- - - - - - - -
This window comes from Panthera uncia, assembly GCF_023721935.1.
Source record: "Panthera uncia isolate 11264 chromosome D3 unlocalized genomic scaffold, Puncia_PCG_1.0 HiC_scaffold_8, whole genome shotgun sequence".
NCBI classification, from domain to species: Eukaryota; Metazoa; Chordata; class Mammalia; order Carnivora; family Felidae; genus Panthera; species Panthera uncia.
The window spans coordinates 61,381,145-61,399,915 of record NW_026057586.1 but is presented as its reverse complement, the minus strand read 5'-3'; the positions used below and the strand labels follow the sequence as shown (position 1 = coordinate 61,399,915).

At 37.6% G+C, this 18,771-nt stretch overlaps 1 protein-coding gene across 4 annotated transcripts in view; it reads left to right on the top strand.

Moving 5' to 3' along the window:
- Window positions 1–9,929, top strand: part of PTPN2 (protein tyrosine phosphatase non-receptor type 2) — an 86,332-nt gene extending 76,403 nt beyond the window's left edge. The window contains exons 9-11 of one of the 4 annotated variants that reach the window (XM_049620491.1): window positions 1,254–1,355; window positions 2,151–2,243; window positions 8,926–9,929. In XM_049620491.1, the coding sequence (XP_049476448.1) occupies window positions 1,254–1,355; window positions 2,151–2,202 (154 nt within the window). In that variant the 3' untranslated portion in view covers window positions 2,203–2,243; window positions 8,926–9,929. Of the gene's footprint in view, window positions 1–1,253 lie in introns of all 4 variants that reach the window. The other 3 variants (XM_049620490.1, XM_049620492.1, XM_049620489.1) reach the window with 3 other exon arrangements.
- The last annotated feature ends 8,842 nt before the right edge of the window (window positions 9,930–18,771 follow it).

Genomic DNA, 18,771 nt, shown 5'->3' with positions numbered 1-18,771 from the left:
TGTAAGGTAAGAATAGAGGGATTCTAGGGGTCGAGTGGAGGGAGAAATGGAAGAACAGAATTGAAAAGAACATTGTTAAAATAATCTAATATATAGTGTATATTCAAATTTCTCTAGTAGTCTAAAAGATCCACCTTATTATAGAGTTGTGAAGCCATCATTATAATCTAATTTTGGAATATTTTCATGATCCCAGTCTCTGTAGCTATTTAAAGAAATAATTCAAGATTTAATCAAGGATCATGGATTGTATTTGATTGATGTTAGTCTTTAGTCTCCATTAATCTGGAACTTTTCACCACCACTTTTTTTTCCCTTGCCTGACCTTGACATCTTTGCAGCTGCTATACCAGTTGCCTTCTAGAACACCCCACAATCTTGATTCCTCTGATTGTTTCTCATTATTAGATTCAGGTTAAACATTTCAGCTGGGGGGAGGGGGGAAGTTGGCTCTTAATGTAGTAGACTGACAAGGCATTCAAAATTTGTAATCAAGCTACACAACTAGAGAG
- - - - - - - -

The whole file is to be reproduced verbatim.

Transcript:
This window comes from Panthera uncia, assembly GCF_023721935.1.
Source record: "Panthera uncia isolate 11264 chromosome D3 unlocalized genomic scaffold, Puncia_PCG_1.0 HiC_scaffold_8, whole genome shotgun sequence".
NCBI classification, from domain to species: Eukaryota; Metazoa; Chordata; class Mammalia; order Carnivora; family Felidae; genus Panthera; species Panthera uncia.
The window spans coordinates 61,381,145-61,399,915 of record NW_026057586.1 but is presented as its reverse complement, the minus strand read 5'-3'; the positions used below and the strand labels follow the sequence as shown (position 1 = coordinate 61,399,915).

At 37.6% G+C, this 18,771-nt stretch overlaps 1 protein-coding gene across 4 annotated transcripts in view; it reads left to right on the top strand.

Moving 5' to 3' along the window:
- Window positions 1–9,929, top strand: part of PTPN2 (protein tyrosine phosphatase non-receptor type 2) — an 86,332-nt gene extending 76,403 nt beyond the window's left edge. The window contains exons 9-11 of one of the 4 annotated variants that reach the window (XM_049620491.1): window positions 1,254–1,355; window positions 2,151–2,243; window positions 8,926–9,929. In XM_049620491.1, the coding sequence (XP_049476448.1) occupies window positions 1,254–1,355; window positions 2,151–2,202 (154 nt within the window). In that variant the 3' untranslated portion in view covers window positions 2,203–2,243; window positions 8,926–9,929. Of the gene's footprint in view, window positions 1–1,253 lie in introns of all 4 variants that reach the window. The other 3 variants (XM_049620490.1, XM_049620492.1, XM_049620489.1) reach the window with 3 other exon arrangements.
- The last annotated feature ends 8,842 nt before the right edge of the window (window positions 9,930–18,771 follow it).

Genomic DNA, 18,771 nt, shown 5'->3' with positions numbered 1-18,771 from the left:
TGTAAGGTAAGAATAGAGGGATTCTAGGGGTCGAGTGGAGGGAGAAATGGAAGAACAGAATTGAAAAGAACATTGTTAAAATAATCTAATATATAGTGTATATTCAAATTTCTCTAGTAGTCTAAAAGATCCACCTTATTATAGAGTTGTGAAGCCATCATTATAATCTAATTTTGGAATATTTTCATGATCCCAGTCTCTGTAGCTATTTAAAGAAATAATTCAAGATTTAATCAAGGATCATGGATTGTATTTGATTGATGTTAGTCTTTAGTCTCCATTAATCTGGAACTTTTCACCACCACTTTTTTTTCCCTTGCCTGACCTTGACATCTTTGCAGCTGCTATACCAGTTGCCTTCTAGAACACCCCACAATCTTGATTCCTCTGATTGTTTCTCATTATTAGATTCAGGTTAAACATTTCAGCTGGGGGGAGGGGGGAAGTTGGCTCTTAATGTAGTAGACTGACAAGGCATTCAAAATTTGTAATCAAGCTACACAACTAGAGAG